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10 Resolutions for Mental Health 

 May 28, 2011

By  Dr. Tripp Stover, D.C.

 

Mechanicsville, VA — If you have been to my Patient Orientation Class you may remember that I go over the World Health Organization’s definition of “health.”  It is clear that health is not just a physical issue, but includes mental and social well being.  Not too controversial right?  Well, it is hard for me (and outside my scope of practice) to council too much on emotional and social problems my patients may have.  So it is an issue that largely goes unaddressed, and that is a shame.

The following comes from a blog post by John Piper.  He is an amazing author and a pastor in Minneapolis, Minnesota.  He describes going to see Clyde Kilby, an English Literature professor at Wheaton College, who he had as a professor while he was a student.  Dr. Kilby gave some great pointers for mental health.  I think if we could really pull these off, and own them, we’d avoid 90% of our mental anguish in life.  Maybe more.  Enjoy them, and whatever you do, don’t let them become another burden or stress.

 

1. At least once every day I shall look steadily up at the sky and remember that I, a consciousness with a conscience, am on a planet traveling in space with wonderfully mysterious things above and about me.

2. Instead of the accustomed idea of a mindless and endless evolutionary change to which we can neither add nor subtract, I shall suppose the universe guided by an Intelligence which, as Aristotle said of Greek drama, requires a beginning, a middle, and an end. I think this will save me from the cynicism expressed by Bertrand Russell before his death when he said: “There is darkness without, and when I die there will be darkness within. There is no splendor, no vastness anywhere, only triviality for a moment, and then nothing.”

3. I shall not fall into the falsehood that this day, or any day, is merely another ambiguous and plodding twenty-four hours, but rather a unique event, filled, if I so wish, with worthy potentialities. I shall not be fool enough to suppose that trouble and pain are wholly evil parentheses in my existence, but just as likely ladders to be climbed toward moral and spiritual manhood.

4. I shall not turn my life into a thin, straight line which prefers abstractions to reality. I shall know what I am doing when I abstract, which of course I shall often have to do.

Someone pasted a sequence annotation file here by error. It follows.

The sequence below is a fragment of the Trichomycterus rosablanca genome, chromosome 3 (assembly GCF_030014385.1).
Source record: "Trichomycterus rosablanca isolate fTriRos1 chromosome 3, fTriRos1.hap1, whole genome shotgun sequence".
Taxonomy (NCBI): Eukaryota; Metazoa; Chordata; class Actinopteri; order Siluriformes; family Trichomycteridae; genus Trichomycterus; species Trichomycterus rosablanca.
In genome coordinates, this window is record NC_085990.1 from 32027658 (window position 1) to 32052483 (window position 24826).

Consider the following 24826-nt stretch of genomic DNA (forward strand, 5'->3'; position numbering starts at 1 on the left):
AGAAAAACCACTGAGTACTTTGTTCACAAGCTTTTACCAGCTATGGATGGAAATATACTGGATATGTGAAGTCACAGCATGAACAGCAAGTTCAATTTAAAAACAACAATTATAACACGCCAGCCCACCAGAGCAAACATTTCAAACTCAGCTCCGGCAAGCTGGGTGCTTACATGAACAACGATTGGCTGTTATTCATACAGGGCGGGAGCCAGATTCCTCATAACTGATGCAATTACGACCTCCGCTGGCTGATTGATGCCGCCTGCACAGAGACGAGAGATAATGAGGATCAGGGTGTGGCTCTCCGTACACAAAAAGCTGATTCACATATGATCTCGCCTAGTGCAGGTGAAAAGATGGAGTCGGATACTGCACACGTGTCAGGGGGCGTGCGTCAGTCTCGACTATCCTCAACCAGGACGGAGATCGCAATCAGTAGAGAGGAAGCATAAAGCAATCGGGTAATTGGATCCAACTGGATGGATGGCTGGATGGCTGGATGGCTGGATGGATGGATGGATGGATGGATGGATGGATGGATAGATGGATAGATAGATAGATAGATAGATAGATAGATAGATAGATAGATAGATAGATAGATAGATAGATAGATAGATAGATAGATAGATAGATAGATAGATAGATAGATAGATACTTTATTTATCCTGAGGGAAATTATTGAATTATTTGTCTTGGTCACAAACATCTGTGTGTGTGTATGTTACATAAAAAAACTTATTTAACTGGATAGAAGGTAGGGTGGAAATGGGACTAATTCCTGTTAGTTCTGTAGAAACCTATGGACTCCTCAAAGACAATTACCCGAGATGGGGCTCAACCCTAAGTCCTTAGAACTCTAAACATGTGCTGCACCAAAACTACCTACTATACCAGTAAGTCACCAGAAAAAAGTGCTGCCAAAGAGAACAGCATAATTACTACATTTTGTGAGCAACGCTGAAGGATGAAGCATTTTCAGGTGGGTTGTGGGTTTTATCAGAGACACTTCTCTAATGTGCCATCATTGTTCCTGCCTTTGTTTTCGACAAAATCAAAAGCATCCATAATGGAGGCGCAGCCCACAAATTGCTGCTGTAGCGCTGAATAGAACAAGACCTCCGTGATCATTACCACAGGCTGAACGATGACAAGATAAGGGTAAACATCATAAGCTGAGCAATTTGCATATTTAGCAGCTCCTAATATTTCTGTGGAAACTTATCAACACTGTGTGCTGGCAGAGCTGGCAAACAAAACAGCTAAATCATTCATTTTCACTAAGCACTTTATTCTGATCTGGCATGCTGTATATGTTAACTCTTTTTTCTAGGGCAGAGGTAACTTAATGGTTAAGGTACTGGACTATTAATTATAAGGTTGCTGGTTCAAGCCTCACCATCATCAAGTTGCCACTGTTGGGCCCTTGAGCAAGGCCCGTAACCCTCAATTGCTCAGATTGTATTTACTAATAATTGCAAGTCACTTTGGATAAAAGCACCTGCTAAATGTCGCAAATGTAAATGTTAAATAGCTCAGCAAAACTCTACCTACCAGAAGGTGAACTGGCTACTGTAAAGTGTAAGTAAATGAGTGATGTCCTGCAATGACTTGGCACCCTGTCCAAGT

5. I shall not demean my own uniqueness by envy of others. I shall stop boring into myself to discover what psychological or social categories I might belong to. Mostly I shall simply forget about myself and do my work.

6. I shall open my eyes and ears. Once every day I shall simply stare at a tree, a flower, a cloud, or a person. I shall not then be concerned at all to ask what they are but simply be glad that they are. I shall joyfully allow them the mystery of what Lewis calls their “divine, magical, terrifying and ecstatic” existence.

7. I shall sometimes look back at the freshness of vision I had in childhood and try, at least for a little while, to be, in the words of Lewis Carroll, the “child of the pure unclouded brow, and dreaming eyes of wonder.”

8. I shall follow Darwin’s advice and turn frequently to imaginative things such as good literature and good music, preferably, as Lewis suggests, an old book and timeless music.

9. I shall not allow the devilish onrush of this century to usurp all my energies but will instead, as Charles Williams suggested, “fulfill the moment as the moment.” I shall try to live well just now because the only time that exists is now.

10. Even if I turn out to be wrong, I shall bet my life on the assumption that this world is not idiotic, neither run by an absentee landlord, but that today, this very day, some stroke is being added to the cosmic canvas that in due course I shall understand with joy as a stroke made by the architect who calls himself Alpha and Omega.

Stover Chiropractic, P.C. – We help you heal.

 

Here is the link directly to John Piper’s blog: 10 Resolutions for Mental Health – Desiring God.

Dr. Tripp Stover, D.C.


Dr. Stover grew up in Richmond. He has been married to his wife Andrea since 2000 and they make their home in Mechanicsville with their children, Avery and Garnett.

Dr. Tripp Stover, D.C.

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